ERCVtransfused = (PRBC [ml])transfused × hematocrit valuetransfused PRBC / 100

The EBV was calculated as follows:

EBVlost (ml/kg) = ERCVlost (ml) / [weight (kg) × hematocrit valuepreop / 100]

Statistical analyses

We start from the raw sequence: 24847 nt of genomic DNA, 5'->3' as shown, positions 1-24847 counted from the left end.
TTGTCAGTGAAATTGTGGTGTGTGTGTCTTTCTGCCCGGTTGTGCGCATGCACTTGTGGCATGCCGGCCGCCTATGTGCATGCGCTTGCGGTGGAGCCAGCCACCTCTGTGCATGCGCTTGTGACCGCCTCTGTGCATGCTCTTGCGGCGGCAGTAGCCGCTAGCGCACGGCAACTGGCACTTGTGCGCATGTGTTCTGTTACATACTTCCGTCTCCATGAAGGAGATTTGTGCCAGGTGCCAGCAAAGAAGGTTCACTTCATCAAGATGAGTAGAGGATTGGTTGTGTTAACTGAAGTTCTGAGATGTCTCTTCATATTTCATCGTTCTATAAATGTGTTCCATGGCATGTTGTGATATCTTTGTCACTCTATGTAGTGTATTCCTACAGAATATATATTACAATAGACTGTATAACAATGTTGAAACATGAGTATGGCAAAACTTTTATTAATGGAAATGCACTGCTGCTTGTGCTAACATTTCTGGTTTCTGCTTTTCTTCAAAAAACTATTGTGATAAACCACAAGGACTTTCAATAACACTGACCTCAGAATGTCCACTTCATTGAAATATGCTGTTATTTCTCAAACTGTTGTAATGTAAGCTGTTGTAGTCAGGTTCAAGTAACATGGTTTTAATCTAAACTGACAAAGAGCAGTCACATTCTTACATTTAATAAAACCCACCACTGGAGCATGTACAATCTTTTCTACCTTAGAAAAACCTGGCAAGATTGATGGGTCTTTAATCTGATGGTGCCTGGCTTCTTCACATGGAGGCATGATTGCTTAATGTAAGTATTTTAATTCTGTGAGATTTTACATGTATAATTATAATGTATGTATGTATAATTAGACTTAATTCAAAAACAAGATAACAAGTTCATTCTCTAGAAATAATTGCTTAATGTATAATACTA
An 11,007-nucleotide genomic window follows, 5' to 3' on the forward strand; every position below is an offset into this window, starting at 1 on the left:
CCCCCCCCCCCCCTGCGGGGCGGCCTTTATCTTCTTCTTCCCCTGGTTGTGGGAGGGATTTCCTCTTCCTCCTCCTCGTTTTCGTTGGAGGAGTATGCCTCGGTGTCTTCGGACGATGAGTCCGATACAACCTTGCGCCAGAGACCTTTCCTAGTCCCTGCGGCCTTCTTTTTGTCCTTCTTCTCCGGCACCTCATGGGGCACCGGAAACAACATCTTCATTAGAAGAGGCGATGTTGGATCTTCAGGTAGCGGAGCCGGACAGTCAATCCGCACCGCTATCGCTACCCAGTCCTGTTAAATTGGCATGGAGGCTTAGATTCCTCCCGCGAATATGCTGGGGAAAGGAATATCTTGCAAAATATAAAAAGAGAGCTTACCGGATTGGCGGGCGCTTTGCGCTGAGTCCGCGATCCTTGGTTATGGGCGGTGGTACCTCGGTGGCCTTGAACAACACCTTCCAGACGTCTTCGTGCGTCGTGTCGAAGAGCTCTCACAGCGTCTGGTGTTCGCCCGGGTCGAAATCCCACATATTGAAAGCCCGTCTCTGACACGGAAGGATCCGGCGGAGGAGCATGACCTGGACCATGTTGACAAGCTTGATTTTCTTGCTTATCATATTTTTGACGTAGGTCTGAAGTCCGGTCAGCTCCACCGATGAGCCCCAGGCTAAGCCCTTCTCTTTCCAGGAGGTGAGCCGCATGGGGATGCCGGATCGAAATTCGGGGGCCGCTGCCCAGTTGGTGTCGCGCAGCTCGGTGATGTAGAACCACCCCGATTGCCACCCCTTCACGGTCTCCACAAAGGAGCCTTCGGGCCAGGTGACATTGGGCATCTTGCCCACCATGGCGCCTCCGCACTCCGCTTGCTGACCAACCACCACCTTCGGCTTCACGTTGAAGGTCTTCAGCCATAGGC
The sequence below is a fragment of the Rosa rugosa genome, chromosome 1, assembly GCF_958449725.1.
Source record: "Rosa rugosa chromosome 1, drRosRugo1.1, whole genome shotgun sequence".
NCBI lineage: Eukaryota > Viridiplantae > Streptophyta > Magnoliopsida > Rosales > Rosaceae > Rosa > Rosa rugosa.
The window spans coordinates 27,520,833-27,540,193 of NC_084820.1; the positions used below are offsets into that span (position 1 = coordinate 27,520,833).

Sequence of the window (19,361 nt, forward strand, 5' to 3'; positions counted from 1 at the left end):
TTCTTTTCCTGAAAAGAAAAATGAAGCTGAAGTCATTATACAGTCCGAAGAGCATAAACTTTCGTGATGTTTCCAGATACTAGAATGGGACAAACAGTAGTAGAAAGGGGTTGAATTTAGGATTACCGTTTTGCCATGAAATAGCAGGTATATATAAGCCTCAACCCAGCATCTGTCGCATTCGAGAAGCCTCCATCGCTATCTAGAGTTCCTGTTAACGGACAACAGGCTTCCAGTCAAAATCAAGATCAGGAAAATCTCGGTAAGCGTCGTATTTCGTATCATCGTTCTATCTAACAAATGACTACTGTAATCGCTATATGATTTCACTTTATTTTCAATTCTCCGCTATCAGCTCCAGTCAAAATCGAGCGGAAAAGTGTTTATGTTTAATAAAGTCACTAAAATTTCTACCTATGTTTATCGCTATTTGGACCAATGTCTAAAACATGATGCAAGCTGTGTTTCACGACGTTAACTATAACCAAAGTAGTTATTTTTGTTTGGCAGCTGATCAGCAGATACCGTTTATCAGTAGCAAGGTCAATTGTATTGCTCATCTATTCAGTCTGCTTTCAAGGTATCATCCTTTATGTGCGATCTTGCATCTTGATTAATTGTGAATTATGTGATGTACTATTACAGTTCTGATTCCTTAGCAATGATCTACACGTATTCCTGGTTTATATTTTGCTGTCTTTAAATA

All values are expressed as mean ± standard deviation, median (1Q, 3Q), or number of patients (%). Normality was tested using the Kolmogorov–Smirnov and Shapiro–Wilk tests. Parametric data were analyzed using the paired t-test (aPTT); nonparametric data were analyzed using the Wilcoxon signed-rank test (hematocrit, calcium, platelet, PT, operation duration, fluid intake, urine output, blood loss, and volume of transfusion). Categorical variables were evaluated using the McNemar’s test (incidence of massive bleeding). The volume of intraoperative bleeding was calculated using the above-mentioned formulas, and the differences between the two stages were analyzed. To identify variables associated with the volume of intraoperative bleeding, a multivariate linear regression model was used. A multivariate logistic regression model was used to identify variables associated with the incidence of massive bleeding. All preoperative variables (sex, age, height, weight, body mass index, body surface area, skull thickness, duration of receiving AEDs, total grid area, hematocrit, calcium, platelet, PT, and aPTT) and operation duration were included in the regression analysis. The final linear and logistic regression models were determined using backward selection among significant variables in the multivariate regression with the enter method. In this analysis, the variables of height, body mass index, and body surface area, which were strongly related to the weight of the pediatric patients, were excluded to reduce multicollinearity. The optimal cut-off value of the logistic regression analysis was calculated using the Youden index [10]. The predictive performance of the final model was quantified by the area under the curve with a 95% confidence interval. The Hosmer–Lemeshow test was used to assess goodness of fit for the logistic regression model. Correlation analyses were performed using the Pearson or Spearman methods. P value < 0.05 was considered to be statistically significant. All analyses were performed using SPSS version 23.0 (IBM Corp., USA) and MedCalc Statistical Software version 18.11.3 (MedCalc Software bvba, Belgium).